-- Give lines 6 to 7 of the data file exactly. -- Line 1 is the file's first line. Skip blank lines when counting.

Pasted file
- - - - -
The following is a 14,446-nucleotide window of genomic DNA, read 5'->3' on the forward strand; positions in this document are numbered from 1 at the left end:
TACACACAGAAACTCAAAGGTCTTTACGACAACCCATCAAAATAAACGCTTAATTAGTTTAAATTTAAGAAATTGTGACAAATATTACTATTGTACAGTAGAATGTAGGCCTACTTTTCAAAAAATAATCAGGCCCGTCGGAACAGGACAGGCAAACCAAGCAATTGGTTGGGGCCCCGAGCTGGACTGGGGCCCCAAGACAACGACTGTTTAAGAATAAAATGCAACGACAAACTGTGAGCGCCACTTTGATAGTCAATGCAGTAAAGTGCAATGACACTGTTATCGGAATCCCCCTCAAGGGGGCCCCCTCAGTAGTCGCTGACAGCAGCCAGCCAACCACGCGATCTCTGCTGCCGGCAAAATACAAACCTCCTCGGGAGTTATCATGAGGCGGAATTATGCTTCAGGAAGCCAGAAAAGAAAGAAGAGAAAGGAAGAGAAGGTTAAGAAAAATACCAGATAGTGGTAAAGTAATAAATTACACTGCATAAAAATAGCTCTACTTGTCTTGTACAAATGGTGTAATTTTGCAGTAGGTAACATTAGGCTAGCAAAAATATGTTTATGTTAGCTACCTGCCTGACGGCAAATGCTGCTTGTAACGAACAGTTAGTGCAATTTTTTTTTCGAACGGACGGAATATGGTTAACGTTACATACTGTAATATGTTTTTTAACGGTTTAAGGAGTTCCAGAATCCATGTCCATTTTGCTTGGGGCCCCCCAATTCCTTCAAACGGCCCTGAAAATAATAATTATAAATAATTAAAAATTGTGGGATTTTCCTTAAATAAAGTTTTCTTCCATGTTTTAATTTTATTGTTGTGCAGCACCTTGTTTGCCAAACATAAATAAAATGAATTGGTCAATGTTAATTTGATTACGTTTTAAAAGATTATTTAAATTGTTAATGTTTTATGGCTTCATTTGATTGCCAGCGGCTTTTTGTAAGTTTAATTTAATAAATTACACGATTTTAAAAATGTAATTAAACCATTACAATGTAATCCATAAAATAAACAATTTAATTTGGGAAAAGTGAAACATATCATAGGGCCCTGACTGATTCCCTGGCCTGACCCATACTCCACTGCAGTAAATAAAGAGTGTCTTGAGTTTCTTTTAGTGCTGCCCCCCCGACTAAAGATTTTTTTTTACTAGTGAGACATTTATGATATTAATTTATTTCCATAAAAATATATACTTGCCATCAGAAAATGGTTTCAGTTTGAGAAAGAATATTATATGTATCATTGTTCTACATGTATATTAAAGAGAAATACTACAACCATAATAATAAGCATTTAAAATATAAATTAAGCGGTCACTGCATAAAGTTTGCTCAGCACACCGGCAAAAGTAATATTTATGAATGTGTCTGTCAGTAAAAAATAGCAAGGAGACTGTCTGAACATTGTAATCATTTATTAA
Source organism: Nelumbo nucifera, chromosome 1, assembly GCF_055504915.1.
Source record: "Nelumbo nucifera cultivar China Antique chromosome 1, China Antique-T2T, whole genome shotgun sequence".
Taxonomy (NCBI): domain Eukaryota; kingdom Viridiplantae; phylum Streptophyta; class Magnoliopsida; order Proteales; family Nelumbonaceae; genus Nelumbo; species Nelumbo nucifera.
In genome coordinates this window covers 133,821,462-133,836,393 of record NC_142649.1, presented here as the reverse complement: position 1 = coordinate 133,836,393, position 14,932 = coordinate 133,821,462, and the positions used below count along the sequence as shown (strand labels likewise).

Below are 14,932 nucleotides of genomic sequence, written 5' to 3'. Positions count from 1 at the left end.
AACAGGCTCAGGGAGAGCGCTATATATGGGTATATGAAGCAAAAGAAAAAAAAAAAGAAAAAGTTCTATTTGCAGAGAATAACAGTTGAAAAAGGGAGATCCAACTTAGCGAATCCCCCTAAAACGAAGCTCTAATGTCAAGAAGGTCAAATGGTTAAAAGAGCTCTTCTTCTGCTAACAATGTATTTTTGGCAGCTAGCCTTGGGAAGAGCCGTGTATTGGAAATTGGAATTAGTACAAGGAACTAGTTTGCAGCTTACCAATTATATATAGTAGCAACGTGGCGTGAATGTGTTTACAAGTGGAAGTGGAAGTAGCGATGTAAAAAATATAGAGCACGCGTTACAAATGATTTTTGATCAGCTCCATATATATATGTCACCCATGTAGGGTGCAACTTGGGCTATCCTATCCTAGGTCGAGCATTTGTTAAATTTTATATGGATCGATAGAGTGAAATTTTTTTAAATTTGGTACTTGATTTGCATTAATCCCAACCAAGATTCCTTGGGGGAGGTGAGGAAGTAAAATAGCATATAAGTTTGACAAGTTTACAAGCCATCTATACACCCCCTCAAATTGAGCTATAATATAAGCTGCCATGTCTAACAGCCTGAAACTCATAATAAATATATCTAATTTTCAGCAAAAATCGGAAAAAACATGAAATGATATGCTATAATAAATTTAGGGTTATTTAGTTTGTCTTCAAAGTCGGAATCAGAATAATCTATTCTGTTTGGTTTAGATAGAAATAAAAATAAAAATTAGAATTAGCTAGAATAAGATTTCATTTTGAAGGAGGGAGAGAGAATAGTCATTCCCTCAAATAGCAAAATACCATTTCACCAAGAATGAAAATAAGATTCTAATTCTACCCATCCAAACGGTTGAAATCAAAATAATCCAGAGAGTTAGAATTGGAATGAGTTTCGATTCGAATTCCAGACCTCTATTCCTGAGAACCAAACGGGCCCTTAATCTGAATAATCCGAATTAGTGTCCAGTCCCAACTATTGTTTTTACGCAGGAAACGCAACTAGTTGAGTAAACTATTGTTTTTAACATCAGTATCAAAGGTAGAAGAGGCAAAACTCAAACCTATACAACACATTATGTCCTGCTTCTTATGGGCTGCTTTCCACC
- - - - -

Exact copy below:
In genome coordinates this window covers 133,821,462-133,836,393 of record NC_142649.1, presented here as the reverse complement: position 1 = coordinate 133,836,393, position 14,932 = coordinate 133,821,462, and the positions used below count along the sequence as shown (strand labels likewise).

Below are 14,932 nucleotides of genomic sequence, written 5' to 3'. Positions count from 1 at the left end.